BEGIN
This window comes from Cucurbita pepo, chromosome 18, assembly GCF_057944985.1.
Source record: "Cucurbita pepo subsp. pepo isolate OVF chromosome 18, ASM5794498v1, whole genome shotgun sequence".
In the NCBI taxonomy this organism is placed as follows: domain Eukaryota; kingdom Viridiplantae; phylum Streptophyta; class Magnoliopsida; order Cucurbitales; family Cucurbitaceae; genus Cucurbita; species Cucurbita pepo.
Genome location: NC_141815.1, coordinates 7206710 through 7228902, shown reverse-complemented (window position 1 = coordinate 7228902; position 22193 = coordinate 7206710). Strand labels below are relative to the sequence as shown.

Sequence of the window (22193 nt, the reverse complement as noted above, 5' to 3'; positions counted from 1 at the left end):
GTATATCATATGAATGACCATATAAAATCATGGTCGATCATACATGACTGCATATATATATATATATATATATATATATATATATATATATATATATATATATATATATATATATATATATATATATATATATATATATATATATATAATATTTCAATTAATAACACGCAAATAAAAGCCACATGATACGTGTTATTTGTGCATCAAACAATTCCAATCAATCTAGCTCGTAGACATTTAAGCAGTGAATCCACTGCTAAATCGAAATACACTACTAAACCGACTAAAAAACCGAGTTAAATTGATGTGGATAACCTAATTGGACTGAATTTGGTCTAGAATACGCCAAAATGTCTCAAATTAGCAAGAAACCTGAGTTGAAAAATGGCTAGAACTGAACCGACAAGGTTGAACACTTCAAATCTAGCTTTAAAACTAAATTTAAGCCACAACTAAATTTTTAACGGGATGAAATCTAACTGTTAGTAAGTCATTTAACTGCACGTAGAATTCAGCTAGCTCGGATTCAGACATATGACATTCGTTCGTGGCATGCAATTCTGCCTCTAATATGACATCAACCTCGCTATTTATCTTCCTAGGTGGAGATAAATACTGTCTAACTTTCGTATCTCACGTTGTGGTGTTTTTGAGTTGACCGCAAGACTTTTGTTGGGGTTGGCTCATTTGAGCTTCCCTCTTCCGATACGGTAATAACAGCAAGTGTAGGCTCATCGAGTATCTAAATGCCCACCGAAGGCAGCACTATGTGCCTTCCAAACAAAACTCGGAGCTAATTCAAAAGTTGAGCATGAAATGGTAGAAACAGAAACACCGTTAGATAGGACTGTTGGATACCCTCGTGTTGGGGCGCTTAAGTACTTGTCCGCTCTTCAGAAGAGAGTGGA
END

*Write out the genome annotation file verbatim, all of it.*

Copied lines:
This window comes from Cucurbita pepo, chromosome 18, assembly GCF_057944985.1.
Source record: "Cucurbita pepo subsp. pepo isolate OVF chromosome 18, ASM5794498v1, whole genome shotgun sequence".
In the NCBI taxonomy this organism is placed as follows: domain Eukaryota; kingdom Viridiplantae; phylum Streptophyta; class Magnoliopsida; order Cucurbitales; family Cucurbitaceae; genus Cucurbita; species Cucurbita pepo.
Genome location: NC_141815.1, coordinates 7206710 through 7228902, shown reverse-complemented (window position 1 = coordinate 7228902; position 22193 = coordinate 7206710). Strand labels below are relative to the sequence as shown.

Sequence of the window (22193 nt, the reverse complement as noted above, 5' to 3'; positions counted from 1 at the left end):
GTATATCATATGAATGACCATATAAAATCATGGTCGATCATACATGACTGCATATATATATATATATATATATATATATATATATATATATATATATATATATATATATATATATATATATATATATATATATATATATATATATATAATATTTCAATTAATAACACGCAAATAAAAGCCACATGATACGTGTTATTTGTGCATCAAACAATTCCAATCAATCTAGCTCGTAGACATTTAAGCAGTGAATCCACTGCTAAATCGAAATACACTACTAAACCGACTAAAAAACCGAGTTAAATTGATGTGGATAACCTAATTGGACTGAATTTGGTCTAGAATACGCCAAAATGTCTCAAATTAGCAAGAAACCTGAGTTGAAAAATGGCTAGAACTGAACCGACAAGGTTGAACACTTCAAATCTAGCTTTAAAACTAAATTTAAGCCACAACTAAATTTTTAACGGGATGAAATCTAACTGTTAGTAAGTCATTTAACTGCACGTAGAATTCAGCTAGCTCGGATTCAGACATATGACATTCGTTCGTGGCATGCAATTCTGCCTCTAATATGACATCAACCTCGCTATTTATCTTCCTAGGTGGAGATAAATACTGTCTAACTTTCGTATCTCACGTTGTGGTGTTTTTGAGTTGACCGCAAGACTTTTGTTGGGGTTGGCTCATTTGAGCTTCCCTCTTCCGATACGGTAATAACAGCAAGTGTAGGCTCATCGAGTATCTAAATGCCCACCGAAGGCAGCACTATGTGCCTTCCAAACAAAACTCGGAGCTAATTCAAAAGTTGAGCATGAAATGGTAGAAACAGAAACACCGTTAGATAGGACTGTTGGATACCCTCGTGTTGGGGCGCTTAAGTACTTGTCCGCTCTTCAGAAGAGAGTGGA